Our children’s immersion in education technology isn’t going to slow down, which means technology-related privacy and security can’t either. We’re never going to reach a point where we put our pencils down and say, “We’re all safe and secure now, so we don’t need to worry anymore.”
The future of work has arrived. the enforced shift to remote working in 2020 largely proved a surprise for business leaders, many of whom found that, contrary to their expectations, productivity did not plummet.
The shift to remote and hybrid learning catalyzed by the COVID-19 pandemic has highlighted many challenges and inequities in our current education system. One such challenge that has recently been at the forefront of my mind is digital poverty, the inability to interact fully with the online world — when, where and how an individual needs.
All year long, important data is published in the United States. Next up is the biannual math and reading results from “the nation’s report card.” When it’s released, you should completely ignore it.
Despite its overwhelmingly devastating impact for many across the world, many moments of connection, progress and collaboration were discovered amongst Covid-related disruption.
How is technology helping to keep students engaged in their education and what safety issues must schools consider? Al Kingsley explains
There’s a bond created when a team of people go through a hard time together and what we’ve learned during this pandemic is that the social and emotional needs of a district needs to include their staff as well as students.
The world is changing fast, and so must we, if we are to live in it; successfully, productively and sustainably…
If the gulf in educational opportunity wasn’t wide enough, ‘digital poverty’ will only get worse unless more children get access to the internet, says Al Kingsley.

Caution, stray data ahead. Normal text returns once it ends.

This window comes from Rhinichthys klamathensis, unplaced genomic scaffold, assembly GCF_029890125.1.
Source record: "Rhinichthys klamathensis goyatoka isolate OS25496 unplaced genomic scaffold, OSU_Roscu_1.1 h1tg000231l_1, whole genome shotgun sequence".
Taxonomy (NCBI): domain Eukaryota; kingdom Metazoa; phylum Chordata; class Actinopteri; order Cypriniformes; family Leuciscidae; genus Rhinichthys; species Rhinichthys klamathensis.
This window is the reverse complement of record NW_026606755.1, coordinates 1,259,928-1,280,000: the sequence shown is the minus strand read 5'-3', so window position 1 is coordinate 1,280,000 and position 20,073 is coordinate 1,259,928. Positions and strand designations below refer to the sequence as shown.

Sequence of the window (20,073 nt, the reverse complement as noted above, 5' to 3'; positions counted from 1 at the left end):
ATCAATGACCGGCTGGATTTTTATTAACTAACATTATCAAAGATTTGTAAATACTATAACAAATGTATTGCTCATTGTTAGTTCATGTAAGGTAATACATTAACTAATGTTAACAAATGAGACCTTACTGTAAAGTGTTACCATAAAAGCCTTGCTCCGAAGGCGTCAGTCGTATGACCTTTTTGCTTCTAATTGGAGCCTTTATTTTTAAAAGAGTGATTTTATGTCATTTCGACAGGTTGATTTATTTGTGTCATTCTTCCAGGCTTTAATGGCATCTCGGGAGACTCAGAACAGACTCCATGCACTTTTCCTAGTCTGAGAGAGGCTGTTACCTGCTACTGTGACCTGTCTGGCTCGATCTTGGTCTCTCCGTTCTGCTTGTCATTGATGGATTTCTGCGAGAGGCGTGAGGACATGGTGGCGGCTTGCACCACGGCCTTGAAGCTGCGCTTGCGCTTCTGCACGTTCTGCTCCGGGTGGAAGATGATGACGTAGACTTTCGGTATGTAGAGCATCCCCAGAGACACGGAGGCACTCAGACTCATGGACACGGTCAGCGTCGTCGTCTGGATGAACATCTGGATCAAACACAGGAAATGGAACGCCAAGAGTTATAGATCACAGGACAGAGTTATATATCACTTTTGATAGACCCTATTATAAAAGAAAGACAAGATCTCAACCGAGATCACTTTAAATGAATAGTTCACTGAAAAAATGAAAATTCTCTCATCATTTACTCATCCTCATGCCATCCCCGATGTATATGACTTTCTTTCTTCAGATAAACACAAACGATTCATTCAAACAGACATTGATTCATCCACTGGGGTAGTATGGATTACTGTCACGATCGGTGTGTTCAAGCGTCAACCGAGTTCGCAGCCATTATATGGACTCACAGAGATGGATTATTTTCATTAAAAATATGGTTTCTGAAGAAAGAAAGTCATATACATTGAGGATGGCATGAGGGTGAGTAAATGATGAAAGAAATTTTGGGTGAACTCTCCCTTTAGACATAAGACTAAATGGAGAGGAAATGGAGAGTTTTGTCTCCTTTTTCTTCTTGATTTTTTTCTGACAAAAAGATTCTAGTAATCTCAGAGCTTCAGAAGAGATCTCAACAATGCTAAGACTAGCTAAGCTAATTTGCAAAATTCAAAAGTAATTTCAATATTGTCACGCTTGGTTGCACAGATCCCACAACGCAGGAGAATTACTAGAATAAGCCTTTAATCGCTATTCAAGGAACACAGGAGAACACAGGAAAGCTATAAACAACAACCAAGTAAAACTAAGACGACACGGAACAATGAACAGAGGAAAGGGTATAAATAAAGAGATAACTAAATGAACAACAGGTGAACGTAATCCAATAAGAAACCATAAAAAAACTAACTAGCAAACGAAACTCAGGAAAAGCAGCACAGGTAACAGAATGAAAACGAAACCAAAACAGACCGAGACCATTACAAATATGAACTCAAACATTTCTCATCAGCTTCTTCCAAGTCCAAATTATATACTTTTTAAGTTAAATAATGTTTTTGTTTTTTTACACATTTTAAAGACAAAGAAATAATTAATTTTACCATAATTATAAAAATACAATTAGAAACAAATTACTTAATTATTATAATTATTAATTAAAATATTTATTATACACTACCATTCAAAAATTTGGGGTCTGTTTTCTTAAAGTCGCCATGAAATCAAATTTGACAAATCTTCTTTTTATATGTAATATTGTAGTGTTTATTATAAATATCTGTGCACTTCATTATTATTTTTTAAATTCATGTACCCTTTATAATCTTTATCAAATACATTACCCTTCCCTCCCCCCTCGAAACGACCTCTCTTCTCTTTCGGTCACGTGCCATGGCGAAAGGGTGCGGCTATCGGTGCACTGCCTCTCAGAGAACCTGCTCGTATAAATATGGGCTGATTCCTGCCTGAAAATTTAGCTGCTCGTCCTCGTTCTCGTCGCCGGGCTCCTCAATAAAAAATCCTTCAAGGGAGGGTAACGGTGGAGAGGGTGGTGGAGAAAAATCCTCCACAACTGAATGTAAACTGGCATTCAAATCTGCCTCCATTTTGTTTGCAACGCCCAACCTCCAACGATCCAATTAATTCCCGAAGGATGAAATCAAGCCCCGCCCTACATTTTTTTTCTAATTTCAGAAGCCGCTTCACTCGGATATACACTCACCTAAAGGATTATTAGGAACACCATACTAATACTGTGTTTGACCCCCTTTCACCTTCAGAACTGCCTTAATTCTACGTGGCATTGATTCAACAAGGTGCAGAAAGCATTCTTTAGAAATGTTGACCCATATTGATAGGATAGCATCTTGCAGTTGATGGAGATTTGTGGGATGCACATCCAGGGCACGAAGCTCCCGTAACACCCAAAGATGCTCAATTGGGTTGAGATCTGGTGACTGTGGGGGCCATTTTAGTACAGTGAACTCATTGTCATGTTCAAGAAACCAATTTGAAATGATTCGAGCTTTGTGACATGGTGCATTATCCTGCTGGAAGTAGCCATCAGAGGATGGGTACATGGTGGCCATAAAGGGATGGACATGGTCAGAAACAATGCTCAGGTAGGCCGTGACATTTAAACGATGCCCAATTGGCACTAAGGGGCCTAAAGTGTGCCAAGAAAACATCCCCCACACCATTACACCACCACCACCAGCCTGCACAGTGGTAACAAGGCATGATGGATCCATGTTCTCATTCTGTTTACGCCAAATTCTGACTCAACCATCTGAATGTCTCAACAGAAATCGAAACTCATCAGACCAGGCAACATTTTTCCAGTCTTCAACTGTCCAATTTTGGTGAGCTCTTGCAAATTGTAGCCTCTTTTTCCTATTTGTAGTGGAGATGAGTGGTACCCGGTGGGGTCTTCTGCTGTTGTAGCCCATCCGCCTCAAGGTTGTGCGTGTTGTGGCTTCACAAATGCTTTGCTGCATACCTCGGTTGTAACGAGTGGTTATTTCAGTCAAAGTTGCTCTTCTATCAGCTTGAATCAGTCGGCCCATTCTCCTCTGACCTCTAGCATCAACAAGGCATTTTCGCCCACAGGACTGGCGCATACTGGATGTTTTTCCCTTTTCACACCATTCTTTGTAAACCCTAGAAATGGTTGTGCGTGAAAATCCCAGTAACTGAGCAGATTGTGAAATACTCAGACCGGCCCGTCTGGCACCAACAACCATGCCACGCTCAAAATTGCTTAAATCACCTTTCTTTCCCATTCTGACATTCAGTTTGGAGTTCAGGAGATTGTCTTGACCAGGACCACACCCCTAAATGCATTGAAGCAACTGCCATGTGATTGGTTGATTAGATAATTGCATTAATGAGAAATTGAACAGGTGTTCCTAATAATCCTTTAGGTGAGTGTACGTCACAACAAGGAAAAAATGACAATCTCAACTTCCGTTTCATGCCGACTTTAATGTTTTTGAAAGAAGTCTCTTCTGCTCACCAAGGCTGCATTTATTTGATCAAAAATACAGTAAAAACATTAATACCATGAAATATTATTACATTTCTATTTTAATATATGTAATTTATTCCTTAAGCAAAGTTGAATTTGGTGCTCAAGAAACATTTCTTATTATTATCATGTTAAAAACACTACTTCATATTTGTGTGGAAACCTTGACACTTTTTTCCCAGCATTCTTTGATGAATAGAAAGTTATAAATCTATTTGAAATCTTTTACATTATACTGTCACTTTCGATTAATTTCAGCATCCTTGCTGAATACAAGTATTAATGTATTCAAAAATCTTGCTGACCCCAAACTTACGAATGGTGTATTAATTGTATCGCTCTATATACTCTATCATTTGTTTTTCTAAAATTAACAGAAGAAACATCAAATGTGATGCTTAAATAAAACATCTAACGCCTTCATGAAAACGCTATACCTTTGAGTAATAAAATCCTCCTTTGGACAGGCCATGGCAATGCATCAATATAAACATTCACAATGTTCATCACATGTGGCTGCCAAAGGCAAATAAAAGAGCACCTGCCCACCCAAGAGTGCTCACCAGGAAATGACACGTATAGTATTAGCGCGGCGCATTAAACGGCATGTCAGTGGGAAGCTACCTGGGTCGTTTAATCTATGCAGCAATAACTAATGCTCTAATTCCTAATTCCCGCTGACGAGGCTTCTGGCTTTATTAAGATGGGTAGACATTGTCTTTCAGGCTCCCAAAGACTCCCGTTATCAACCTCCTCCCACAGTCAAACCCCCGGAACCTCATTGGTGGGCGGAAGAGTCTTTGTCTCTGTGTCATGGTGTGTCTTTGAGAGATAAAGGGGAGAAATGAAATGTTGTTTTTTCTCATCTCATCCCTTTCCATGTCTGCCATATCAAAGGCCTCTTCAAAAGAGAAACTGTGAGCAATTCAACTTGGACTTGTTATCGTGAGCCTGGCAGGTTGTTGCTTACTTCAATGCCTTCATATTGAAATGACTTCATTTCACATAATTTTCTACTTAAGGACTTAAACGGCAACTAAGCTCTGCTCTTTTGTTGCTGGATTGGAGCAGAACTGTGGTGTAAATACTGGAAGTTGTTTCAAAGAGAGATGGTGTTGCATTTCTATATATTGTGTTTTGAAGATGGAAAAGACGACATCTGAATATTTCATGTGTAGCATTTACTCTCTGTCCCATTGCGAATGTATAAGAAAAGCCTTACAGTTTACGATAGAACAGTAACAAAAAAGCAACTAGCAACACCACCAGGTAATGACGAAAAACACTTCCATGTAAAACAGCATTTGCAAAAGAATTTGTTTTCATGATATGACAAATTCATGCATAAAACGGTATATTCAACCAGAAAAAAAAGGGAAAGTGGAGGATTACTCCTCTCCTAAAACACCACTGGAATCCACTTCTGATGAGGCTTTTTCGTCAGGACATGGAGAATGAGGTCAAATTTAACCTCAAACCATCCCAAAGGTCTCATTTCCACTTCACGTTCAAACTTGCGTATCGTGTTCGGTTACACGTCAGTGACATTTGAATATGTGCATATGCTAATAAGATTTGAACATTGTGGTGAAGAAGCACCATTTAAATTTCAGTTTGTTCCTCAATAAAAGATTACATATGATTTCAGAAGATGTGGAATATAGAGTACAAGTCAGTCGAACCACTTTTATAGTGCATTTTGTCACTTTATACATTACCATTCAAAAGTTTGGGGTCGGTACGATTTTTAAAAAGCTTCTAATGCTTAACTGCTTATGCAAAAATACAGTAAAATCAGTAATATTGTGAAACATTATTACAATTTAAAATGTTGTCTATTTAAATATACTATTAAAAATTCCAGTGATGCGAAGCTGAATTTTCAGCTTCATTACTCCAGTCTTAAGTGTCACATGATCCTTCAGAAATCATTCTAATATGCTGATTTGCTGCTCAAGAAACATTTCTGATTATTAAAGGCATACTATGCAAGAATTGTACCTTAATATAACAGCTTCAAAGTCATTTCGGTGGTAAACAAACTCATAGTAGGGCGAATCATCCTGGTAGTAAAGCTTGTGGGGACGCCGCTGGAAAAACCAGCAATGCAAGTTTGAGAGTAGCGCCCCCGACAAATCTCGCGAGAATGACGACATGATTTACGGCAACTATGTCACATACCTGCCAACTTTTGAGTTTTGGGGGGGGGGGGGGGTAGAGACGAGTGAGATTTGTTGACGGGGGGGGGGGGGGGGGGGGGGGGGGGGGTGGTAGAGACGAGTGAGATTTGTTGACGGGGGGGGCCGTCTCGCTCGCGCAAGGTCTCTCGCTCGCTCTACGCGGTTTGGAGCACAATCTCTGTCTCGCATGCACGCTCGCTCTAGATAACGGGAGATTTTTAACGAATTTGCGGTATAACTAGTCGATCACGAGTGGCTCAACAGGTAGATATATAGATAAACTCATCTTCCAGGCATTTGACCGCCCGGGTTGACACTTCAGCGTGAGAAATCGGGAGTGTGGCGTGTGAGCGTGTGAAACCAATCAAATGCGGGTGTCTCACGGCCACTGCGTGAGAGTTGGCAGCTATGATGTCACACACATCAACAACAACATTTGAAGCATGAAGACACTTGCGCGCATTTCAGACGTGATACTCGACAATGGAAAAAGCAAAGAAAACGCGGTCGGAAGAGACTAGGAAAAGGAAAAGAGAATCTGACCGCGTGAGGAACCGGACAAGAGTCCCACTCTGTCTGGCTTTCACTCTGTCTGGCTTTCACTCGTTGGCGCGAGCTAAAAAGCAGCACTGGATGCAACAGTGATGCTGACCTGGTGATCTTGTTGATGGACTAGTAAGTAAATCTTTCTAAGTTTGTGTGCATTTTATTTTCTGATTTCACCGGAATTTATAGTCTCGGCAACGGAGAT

With technology becoming increasingly present in classrooms, it’s an exciting time for education. Teachers everywhere recognise its possibilities for innovation, communication and learning, but it is still the case that some feel daunted…
I have long thought about the interplay between knowledge and skills. I can’t help thinking that, with all the technology around us, aren’t we now living in a world where we’ve moved past this?
Teachers know that the more parents and carers participate in their children’s learning from an early stage, the more effective that learning will be. What’s more, a parent’s engagement with their first child’s learning also brings benefits for siblings.
As the pandemic swept through the country, school leaders understood two things: they needed to make sure students had the technology needed to learn remotely and, because of all the upheaval Covid-19 caused, they needed to pay attention to the social emotional needs of their students.
With technology becoming increasingly present in classrooms, it’s an exciting time for education. Teachers across the board recognize its possibilities for innovation, communication, and learning, but it is still the case that some feel daunted by its complexity and anxious about using it with their students.
On the morning Peterborough Matters speaks to Al Kingsley an announcement is made that Peterborough is to become a new Education Investment Area, which he broadly welcomes, albeit cautiously.